FREDERICKSBURG, Va. (WTVR) – It’s the call Mae Staton had been praying about for quite some time. Her grandson, seven-year old Josh Hardy, needed an experimental drug to survive a deadly virus.
On Tuesday, Staton got the call from her daughter, saying that Josh would get the medicine.
“I just screamed,” said Staton about the call. “I was just so excited.
Hardy, who at seven years old has battled cancer his entire life, came down with the virus following a bone marrow transplant last year.
His doctors say beating the virus will require one particular drug called brincidofovir. The company Chimerix, which makes the drug, originally said it could not be released outside of controlled clinical trials.
“We had almost gotten to the point that were giving up; that [Chimerix] just weren’t going to do it,” said Staton.
Staton said her grandson knew the gravity and details of his situation the entire time. The seven-year old has been in and out of the hospital nearly his entire life, so Staton said he possesses an advanced knowledge of the medical field for his age.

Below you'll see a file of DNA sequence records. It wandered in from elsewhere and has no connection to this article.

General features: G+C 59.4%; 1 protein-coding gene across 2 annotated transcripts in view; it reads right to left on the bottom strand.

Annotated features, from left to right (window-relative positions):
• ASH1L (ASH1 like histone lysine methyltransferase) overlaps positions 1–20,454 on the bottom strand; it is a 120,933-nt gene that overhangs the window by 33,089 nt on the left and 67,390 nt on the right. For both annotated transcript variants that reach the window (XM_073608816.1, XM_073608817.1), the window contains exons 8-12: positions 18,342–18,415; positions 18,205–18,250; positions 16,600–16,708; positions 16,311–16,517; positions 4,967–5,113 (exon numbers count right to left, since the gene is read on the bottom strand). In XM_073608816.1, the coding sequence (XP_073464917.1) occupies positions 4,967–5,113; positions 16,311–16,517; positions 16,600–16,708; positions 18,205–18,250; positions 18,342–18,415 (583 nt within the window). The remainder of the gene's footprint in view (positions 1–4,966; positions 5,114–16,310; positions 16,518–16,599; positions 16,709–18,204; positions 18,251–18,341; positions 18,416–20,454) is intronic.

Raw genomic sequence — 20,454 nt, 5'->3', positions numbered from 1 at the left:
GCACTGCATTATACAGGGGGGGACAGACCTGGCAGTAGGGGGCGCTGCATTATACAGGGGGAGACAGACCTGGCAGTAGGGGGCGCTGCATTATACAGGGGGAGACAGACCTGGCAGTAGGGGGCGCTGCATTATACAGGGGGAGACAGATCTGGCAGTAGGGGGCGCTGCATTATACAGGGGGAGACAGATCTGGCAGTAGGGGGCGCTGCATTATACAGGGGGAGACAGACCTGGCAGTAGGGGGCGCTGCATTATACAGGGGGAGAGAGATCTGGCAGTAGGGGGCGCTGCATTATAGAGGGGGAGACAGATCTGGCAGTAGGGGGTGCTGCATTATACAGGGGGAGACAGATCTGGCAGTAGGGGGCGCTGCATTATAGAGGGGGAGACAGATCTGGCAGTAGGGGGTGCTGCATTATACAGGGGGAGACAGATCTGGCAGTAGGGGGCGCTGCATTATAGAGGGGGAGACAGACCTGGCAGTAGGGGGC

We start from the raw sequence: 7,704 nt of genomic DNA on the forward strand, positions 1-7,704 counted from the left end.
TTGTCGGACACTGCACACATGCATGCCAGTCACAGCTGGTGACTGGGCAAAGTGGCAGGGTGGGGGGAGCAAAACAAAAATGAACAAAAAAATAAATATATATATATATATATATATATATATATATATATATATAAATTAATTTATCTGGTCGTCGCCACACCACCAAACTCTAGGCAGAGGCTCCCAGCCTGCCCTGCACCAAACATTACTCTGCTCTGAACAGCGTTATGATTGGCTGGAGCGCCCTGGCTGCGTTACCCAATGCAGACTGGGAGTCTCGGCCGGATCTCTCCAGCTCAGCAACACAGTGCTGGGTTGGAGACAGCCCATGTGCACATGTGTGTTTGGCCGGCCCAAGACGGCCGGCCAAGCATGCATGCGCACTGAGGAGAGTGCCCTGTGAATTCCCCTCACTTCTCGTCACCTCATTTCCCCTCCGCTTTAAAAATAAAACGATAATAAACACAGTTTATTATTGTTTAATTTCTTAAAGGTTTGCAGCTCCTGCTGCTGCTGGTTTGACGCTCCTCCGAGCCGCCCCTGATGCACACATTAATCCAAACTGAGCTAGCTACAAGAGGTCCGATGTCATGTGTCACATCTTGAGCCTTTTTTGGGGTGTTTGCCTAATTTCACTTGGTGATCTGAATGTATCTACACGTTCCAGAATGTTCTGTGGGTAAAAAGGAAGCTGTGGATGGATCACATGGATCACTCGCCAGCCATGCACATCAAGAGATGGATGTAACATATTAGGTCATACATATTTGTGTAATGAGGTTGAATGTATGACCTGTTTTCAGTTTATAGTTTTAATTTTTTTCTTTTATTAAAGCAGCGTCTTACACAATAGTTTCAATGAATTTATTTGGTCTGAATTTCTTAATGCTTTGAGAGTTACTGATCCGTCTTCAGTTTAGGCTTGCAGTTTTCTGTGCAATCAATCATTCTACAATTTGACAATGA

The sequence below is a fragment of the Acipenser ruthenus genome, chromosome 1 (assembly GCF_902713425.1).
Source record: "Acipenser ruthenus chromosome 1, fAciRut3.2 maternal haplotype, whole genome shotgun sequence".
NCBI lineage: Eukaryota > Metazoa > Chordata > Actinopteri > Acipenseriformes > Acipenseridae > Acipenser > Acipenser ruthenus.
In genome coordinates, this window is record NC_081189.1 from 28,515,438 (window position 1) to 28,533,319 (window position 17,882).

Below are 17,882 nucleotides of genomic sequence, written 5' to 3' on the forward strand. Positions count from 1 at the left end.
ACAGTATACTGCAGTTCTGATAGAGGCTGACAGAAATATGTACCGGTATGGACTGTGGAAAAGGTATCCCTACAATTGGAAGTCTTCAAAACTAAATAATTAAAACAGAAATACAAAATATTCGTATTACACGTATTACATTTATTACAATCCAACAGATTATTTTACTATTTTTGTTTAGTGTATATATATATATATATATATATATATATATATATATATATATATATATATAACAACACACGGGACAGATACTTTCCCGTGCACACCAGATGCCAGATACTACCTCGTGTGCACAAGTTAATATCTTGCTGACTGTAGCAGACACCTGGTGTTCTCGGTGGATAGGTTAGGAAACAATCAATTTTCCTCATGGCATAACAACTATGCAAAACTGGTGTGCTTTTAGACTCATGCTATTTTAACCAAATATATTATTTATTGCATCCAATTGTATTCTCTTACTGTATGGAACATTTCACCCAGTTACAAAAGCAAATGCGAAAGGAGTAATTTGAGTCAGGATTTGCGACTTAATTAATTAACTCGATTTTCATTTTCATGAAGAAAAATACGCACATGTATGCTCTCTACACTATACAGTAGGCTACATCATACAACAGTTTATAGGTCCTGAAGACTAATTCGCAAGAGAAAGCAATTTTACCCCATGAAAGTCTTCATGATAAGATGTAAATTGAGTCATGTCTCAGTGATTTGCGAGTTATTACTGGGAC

Hardy, his parents, and his brothers are at St. Jude Children’s Hospital in Memphis, Tenn., where Hardy will be enrolled as the first patient of an open-label trial of brincidofovir. Doctors told his family the drug can significantly improve his condition in as little as two weeks.
Chimerix president and CEO, Kenneth Moch, told CBS News they had been working with the FDA for some time trying to figure out how to get Hardy the drug.
“People sometimes loss sight of the fact that it’s a regulated process, and we’re doing our best to work as quickly as we can,” said Moch.
St. Jude, the Memphis hospital where Hardy is being treated, released a statement:
This drug is experimental and has not yet been approved by the FDA and the safety and effectiveness of the medication has not yet been established for use in children. For this reason, it will be administered under a new treatment protocol as approved by a committee charged with compliance to federal and institutional regulations for clinical research (IRB). It is also important to understand that this remains a critical and complex medical situation.
St. Jude will continue to pursue state-of-the-art treatment for Josh and all of our patients. We are grateful for the efforts of Chimerix, the FDA and many others who worked to achieve this outcome. We ask that you continue to keep Josh and his family in your thoughts.
“Just to know that Josh has a chance; he’s going to make it,” said Staton.